The Right Stuff

Aerospace (eventually) engineers. Top-Gun-style volunteer pilots. Crack mechanics. All gathered today at the Cuba, MO international airport to test AAVG’s 2013 aircraft.
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As with most student competitions design rules change each year, and for “Lucky ’13” the SAE aero folks really dropped a big one on the participants. In years past four-engine monsters with 20-foot wingspans were common, adding special urgency on the ground when something went, uh, a little awry. Since then planes have gotten smaller, lighter, smarter and less lethal when performing a one-point landing*.
Each 2013 aircraft must:
Have a two-member R/C crew, one of which is the bombardier cargo specialist.
Weigh no more than 8 pounds
Carry a fifteen-pound payload
Send live, in-flight video and telemetry data to the ground for analysis
Drop a three-pound humanitarian cargo onto a designated spot.
Today’s flight plan called for testing. testing, and more testing, while waiting for crosswinds to ease, but the last pre-flight test revealed a problem. A control servo, SkunkSUN_6548.jpgrumored to have been salvaged** from a years-ago test crash started acting up, and in a remarkable example of good judgement the team decided to postpone the flight pending repairs, probably until later this week.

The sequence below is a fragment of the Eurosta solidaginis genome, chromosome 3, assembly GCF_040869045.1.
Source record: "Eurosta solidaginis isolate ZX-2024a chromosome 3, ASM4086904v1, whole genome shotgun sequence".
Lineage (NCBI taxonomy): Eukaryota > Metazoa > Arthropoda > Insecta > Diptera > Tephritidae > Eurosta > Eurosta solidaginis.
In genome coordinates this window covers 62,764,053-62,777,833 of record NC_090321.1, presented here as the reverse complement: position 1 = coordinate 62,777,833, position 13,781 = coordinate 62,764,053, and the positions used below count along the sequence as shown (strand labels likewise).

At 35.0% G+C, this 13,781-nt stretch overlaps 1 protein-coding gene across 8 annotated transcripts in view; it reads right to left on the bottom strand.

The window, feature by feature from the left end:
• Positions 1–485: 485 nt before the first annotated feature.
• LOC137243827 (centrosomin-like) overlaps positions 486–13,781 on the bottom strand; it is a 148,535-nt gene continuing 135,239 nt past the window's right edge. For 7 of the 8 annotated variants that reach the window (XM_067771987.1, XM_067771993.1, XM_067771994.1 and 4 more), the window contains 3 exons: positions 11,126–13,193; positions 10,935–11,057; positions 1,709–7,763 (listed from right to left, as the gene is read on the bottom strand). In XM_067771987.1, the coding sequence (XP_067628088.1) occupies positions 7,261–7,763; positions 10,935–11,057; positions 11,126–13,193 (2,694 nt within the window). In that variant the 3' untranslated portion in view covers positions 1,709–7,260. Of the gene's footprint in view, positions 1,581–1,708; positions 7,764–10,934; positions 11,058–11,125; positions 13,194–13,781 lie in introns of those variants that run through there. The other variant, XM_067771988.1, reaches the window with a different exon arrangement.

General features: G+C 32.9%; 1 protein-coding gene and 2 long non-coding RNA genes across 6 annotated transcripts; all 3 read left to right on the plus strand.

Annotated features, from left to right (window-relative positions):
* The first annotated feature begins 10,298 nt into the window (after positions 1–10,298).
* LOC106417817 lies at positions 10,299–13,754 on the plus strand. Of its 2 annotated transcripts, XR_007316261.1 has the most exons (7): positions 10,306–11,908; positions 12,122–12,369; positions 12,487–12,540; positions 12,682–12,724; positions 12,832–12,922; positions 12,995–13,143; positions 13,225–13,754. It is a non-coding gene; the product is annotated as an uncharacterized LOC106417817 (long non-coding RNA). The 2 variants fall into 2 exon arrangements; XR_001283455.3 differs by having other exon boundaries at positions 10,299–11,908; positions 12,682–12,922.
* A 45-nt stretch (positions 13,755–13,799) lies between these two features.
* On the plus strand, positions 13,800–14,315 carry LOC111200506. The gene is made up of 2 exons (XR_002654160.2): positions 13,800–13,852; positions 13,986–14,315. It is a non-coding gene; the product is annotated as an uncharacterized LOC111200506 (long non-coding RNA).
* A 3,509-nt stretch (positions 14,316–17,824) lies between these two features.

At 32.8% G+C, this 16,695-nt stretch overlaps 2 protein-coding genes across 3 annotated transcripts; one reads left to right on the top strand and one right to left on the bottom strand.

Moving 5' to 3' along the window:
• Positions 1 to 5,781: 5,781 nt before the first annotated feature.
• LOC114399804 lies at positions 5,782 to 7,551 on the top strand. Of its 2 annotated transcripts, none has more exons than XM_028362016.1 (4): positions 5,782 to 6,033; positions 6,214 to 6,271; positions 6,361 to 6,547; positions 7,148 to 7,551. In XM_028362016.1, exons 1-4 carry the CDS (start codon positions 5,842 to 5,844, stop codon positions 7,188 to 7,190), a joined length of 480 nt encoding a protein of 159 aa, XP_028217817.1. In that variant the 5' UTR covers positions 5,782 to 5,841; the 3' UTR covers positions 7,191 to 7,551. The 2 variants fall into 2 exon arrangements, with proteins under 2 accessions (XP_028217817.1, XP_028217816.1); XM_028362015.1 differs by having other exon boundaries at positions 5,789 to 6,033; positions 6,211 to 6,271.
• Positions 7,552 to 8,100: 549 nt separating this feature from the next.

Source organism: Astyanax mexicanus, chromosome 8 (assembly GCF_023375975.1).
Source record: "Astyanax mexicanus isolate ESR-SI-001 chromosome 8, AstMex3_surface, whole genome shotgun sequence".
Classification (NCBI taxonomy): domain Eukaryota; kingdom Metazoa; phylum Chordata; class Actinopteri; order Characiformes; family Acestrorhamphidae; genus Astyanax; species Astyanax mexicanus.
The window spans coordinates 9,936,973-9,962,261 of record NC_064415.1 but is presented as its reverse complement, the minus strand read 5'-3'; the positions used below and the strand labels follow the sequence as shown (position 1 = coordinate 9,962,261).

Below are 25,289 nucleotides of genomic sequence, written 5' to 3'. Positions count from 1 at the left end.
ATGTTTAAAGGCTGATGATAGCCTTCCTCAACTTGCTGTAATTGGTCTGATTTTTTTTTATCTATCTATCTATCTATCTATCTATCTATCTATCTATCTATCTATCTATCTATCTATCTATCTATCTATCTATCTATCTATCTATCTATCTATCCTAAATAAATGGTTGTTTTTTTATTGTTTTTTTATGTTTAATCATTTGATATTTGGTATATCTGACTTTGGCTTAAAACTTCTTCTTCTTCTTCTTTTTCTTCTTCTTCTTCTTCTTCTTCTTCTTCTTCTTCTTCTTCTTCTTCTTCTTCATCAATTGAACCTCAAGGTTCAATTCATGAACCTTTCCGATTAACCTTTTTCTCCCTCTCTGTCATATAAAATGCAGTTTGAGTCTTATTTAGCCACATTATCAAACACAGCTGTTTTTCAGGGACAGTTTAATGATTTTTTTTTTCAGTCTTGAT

The “waiting for lift-off” did leave some under-utilized flight crew with time on their hands. Two ambitious S&T students (right) took the opportunity to calculate the flight characteristics of a desiccated, runway-kill skunk that vaguely resembled a frisbee, but opted not to conduct actual flight ops. We’re guessing the wind was from the wrong direction.
The “humanitarian” cargo?. The two chihuahuas (top photo, bottom left) are not the air-drop cargo. Difficulties in finding a PETA-approved pet parachute*** and getting the dogs to precisely three pounds just couldn’t be overcome in time for competition.
*There’s a best-crash award at SAE Aero events. Best seen in person, but we’ll let slip that there’s usually plenty of competition for that trophy!
** This is why the FAA frowns on buying/selling salvage parts for commercial aircraft. Dirt track racers and monster trucks don’t worry too much about that concept.
*** Lighten up, PETA, we’re KIDDING!!!